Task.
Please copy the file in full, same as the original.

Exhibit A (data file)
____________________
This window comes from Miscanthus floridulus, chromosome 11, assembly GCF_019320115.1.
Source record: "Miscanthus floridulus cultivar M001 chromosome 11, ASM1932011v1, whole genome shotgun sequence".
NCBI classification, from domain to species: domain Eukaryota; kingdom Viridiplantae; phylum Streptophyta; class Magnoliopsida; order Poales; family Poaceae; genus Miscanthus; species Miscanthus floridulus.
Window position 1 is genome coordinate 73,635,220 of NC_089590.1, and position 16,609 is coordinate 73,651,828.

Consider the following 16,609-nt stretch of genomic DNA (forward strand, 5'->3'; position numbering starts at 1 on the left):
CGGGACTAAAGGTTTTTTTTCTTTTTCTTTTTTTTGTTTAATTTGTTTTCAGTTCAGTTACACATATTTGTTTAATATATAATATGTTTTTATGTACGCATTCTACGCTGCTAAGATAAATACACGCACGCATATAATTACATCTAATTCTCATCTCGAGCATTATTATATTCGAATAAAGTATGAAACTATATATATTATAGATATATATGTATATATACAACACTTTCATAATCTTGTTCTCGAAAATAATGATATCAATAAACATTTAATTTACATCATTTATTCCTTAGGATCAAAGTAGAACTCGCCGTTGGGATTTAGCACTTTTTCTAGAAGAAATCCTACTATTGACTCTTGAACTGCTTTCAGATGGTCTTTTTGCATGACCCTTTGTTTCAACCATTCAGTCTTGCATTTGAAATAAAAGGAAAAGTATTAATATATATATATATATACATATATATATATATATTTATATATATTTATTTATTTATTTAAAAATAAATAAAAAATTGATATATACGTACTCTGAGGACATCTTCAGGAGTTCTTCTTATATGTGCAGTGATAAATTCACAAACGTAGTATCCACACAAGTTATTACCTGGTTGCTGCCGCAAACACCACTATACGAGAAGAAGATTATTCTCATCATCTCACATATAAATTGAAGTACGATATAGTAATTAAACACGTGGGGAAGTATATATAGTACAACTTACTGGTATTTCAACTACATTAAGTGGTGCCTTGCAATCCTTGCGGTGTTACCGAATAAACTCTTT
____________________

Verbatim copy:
This window comes from Miscanthus floridulus, chromosome 11, assembly GCF_019320115.1.
Source record: "Miscanthus floridulus cultivar M001 chromosome 11, ASM1932011v1, whole genome shotgun sequence".
NCBI classification, from domain to species: domain Eukaryota; kingdom Viridiplantae; phylum Streptophyta; class Magnoliopsida; order Poales; family Poaceae; genus Miscanthus; species Miscanthus floridulus.
Window position 1 is genome coordinate 73,635,220 of NC_089590.1, and position 16,609 is coordinate 73,651,828.

Consider the following 16,609-nt stretch of genomic DNA (forward strand, 5'->3'; position numbering starts at 1 on the left):
CGGGACTAAAGGTTTTTTTTCTTTTTCTTTTTTTTGTTTAATTTGTTTTCAGTTCAGTTACACATATTTGTTTAATATATAATATGTTTTTATGTACGCATTCTACGCTGCTAAGATAAATACACGCACGCATATAATTACATCTAATTCTCATCTCGAGCATTATTATATTCGAATAAAGTATGAAACTATATATATTATAGATATATATGTATATATACAACACTTTCATAATCTTGTTCTCGAAAATAATGATATCAATAAACATTTAATTTACATCATTTATTCCTTAGGATCAAAGTAGAACTCGCCGTTGGGATTTAGCACTTTTTCTAGAAGAAATCCTACTATTGACTCTTGAACTGCTTTCAGATGGTCTTTTTGCATGACCCTTTGTTTCAACCATTCAGTCTTGCATTTGAAATAAAAGGAAAAGTATTAATATATATATATATATACATATATATATATATATTTATATATATTTATTTATTTATTTAAAAATAAATAAAAAATTGATATATACGTACTCTGAGGACATCTTCAGGAGTTCTTCTTATATGTGCAGTGATAAATTCACAAACGTAGTATCCACACAAGTTATTACCTGGTTGCTGCCGCAAACACCACTATACGAGAAGAAGATTATTCTCATCATCTCACATATAAATTGAAGTACGATATAGTAATTAAACACGTGGGGAAGTATATATAGTACAACTTACTGGTATTTCAACTACATTAAGTGGTGCCTTGCAATCCTTGCGGTGTTACCGAATAAACTCTTT